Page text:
A primary goal of a human resource department is to manage and organize employees so that they can be as productive as possible, as this generally leads to more revenue. HR personnel, therefore, think very critically about the number of people per shift, team assignments, motivational offers like bonuses, and keeping morale high. These factors can have strong correlations, so the difficulty is how to make changes in one area without overly affecting another. It can be challenging to make modifications and “correct” arrangements that don’t strain the company’s budget.
Increasing productivity is one of the most critical goals in business. Unfortunately, it’s an activity seldom accepted by HR professionals as a legitimate mandate. While most HR professionals acknowledge that their job entails establishing policy, procedures, and programs governing people management, few attempt to connect such elements to increasing employee output (volume, speed, and quality) per each dollar spent on labor costs (or as an easier to measure alternative, revenue per employee).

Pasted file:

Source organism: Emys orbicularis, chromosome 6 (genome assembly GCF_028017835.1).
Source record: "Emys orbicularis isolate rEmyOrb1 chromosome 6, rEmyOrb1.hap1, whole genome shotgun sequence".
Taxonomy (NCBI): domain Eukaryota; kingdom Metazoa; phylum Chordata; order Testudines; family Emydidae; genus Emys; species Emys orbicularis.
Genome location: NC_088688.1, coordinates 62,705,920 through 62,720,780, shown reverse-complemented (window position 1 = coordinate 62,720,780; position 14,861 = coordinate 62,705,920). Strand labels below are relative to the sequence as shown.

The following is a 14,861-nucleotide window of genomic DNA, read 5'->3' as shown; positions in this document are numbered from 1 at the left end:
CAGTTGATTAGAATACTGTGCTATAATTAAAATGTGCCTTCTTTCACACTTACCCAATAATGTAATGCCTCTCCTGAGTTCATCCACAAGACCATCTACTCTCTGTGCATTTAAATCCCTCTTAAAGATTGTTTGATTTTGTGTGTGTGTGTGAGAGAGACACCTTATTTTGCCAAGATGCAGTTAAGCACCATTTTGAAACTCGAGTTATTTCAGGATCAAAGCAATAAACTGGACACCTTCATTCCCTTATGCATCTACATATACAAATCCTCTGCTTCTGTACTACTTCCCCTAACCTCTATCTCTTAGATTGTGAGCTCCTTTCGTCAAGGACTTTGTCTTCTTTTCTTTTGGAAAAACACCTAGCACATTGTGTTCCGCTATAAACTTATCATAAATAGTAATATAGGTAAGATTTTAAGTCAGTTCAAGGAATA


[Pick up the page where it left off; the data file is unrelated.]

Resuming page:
Bonus programs are typically enacted that keep total compensation in line with market trends, regardless of the value of work warranting incentive comp. Training tools are often secured via the lowest-cost provider method with minimal consideration given to which provider would be most effective. Recruiting practices too are more often managed with the primary goal of minimizing cost, not enabling business capability/capacity. Regardless of the function you look at, in the typical organization, HR is more concerned with executing transactions instead of delivering productivity solutions.
If you believe as most should that the combined efforts of the human resource function should positively influence the performance capability of the workforce instead of hindering it, you should understand the factors that influence performance.
Navreen Azleena [MBA HR]
Human Resources Dept
On Line Assistence: